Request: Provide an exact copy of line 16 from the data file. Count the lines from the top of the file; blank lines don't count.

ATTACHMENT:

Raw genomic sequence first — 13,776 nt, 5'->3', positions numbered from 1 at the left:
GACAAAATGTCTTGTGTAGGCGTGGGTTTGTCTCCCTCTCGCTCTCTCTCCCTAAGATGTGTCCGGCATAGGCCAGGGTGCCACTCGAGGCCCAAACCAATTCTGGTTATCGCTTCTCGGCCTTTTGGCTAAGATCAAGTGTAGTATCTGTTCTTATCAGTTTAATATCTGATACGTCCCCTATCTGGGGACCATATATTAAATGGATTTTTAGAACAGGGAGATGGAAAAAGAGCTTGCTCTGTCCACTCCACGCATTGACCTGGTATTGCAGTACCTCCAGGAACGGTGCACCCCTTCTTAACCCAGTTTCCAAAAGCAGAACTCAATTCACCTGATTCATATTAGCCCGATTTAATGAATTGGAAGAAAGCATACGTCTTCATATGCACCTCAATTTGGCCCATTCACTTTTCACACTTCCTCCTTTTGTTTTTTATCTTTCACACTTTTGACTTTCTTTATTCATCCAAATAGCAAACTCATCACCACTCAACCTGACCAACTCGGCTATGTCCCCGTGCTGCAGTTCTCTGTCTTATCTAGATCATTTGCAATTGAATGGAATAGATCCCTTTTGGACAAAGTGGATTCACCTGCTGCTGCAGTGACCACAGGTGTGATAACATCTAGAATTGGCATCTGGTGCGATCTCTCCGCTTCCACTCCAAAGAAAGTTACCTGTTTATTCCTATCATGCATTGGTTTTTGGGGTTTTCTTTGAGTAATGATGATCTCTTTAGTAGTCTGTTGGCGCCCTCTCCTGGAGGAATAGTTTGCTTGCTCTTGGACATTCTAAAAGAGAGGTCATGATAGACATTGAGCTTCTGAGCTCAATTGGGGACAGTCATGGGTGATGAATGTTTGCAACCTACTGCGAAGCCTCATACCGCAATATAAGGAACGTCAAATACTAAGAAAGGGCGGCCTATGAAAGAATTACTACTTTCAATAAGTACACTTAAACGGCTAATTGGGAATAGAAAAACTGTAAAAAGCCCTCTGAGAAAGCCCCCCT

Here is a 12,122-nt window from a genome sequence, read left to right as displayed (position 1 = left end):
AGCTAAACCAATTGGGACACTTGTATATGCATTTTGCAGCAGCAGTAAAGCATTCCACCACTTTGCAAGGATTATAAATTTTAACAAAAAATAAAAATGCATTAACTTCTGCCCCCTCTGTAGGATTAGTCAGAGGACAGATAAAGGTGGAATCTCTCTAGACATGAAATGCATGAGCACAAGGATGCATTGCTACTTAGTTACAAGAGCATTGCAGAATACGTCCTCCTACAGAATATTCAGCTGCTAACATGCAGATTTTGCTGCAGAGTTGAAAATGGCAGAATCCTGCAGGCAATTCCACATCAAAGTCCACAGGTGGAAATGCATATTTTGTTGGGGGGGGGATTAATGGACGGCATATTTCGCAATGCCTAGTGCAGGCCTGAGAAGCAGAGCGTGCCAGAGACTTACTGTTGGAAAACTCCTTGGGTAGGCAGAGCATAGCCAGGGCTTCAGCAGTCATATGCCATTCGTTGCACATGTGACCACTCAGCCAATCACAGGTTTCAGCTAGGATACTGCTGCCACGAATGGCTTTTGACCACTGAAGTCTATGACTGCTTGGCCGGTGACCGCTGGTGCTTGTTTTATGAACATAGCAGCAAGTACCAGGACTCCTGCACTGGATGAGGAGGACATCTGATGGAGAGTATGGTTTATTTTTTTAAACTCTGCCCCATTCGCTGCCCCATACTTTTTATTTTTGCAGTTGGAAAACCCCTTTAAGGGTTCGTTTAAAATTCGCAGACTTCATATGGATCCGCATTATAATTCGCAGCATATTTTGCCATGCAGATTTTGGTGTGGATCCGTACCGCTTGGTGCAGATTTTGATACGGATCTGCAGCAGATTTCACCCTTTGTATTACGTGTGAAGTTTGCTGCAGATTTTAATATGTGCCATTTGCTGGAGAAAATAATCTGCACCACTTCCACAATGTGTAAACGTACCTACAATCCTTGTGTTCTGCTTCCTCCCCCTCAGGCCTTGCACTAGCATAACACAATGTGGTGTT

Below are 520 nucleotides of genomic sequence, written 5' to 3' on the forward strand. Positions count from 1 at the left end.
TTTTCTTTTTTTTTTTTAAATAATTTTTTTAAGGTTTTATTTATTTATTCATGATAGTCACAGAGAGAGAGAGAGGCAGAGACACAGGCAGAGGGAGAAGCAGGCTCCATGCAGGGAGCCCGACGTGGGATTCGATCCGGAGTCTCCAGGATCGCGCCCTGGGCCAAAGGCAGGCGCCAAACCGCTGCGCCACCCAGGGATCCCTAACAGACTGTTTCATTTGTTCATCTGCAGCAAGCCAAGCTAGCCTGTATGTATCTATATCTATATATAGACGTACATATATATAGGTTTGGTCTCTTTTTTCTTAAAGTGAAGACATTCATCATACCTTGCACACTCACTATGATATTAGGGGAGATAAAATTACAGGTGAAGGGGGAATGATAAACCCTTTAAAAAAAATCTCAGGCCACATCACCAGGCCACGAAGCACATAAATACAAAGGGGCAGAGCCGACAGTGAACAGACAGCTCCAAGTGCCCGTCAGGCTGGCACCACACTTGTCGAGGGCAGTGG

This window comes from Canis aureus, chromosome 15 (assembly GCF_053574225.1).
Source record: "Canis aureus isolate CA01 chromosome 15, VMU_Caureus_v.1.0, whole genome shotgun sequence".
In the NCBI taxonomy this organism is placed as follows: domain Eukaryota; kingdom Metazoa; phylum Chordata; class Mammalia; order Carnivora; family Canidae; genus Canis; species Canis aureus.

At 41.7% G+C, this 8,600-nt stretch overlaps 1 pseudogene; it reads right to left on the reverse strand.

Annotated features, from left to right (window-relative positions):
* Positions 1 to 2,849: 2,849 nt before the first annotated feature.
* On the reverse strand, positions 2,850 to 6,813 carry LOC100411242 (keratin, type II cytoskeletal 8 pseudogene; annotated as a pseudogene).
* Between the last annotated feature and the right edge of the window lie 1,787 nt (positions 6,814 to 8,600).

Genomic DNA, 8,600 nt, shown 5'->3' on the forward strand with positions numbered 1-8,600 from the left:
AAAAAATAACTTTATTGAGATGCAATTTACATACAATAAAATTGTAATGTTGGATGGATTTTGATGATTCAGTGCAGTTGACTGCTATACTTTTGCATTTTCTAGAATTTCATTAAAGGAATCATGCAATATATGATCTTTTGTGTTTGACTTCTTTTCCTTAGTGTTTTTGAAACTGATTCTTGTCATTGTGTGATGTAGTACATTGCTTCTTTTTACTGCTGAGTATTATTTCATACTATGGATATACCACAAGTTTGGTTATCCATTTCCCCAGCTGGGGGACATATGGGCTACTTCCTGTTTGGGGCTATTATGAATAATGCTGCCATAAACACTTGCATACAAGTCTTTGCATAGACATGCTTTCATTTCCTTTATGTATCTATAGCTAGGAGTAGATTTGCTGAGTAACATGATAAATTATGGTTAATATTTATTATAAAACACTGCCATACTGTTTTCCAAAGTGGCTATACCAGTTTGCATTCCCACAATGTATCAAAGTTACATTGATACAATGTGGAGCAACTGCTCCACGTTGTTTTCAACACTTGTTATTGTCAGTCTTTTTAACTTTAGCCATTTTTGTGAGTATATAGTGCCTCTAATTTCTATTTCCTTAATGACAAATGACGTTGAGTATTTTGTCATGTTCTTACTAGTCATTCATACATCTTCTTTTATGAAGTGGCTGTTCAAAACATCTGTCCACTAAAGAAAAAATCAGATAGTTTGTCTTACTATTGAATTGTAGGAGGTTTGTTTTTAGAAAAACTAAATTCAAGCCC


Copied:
AAAAAATAACTTTATTGAGATGCAATTTACATACAATAAAATTGTAATGTTGGATGGATTTTGATGATTCAGTGCAGTTGACTGCTATACTTTTGCATTTTCTAGAATTTCATTAAAGGAATCATGCAATATATGATCTTTTGTGTTTGACTTCTTTTCCTTAGTGTTTTTGAAACTGATTCTTGTCATTGTGTGATGTAGTACATTGCTTCTTTTTACTGCTGAGTATTATTTCATACTATGGATATACCACAAGTTTGGTTATCCATTTCCCCAGCTGGGGGACATATGGGCTACTTCCTGTTTGGGGCTATTATGAATAATGCTGCCATAAACACTTGCATACAAGTCTTTGCATAGACATGCTTTCATTTCCTTTATGTATCTATAGCTAGGAGTAGATTTGCTGAGTAACATGATAAATTATGGTTAATATTTATTATAAAACACTGCCATACTGTTTTCCAAAGTGGCTATACCAGTTTGCATTCCCACAATGTATCAAAGTTACATTGATACAATGTGGAGCAACTGCTCCACGTTGTTTTCAACACTTGTTATTGTCAGTCTTTTTAACTTTAGCCATTTTTGTGAGTATATAGTGCCTCTAATTTCTATTTCCTTAATGACAAATGACGTTGAGTATTTTGTCATGTTCTTACTAGTCATTCATACATCTTCTTTTATGAAGTGGCTGTTCAAAACATCTGTCCACTAAAGAAAAAATCAGATAGTTTGTCTTACTATTGAATTGTAGGAGGTTTGTTTTTAGAAAAACTAAATTCAAGCCC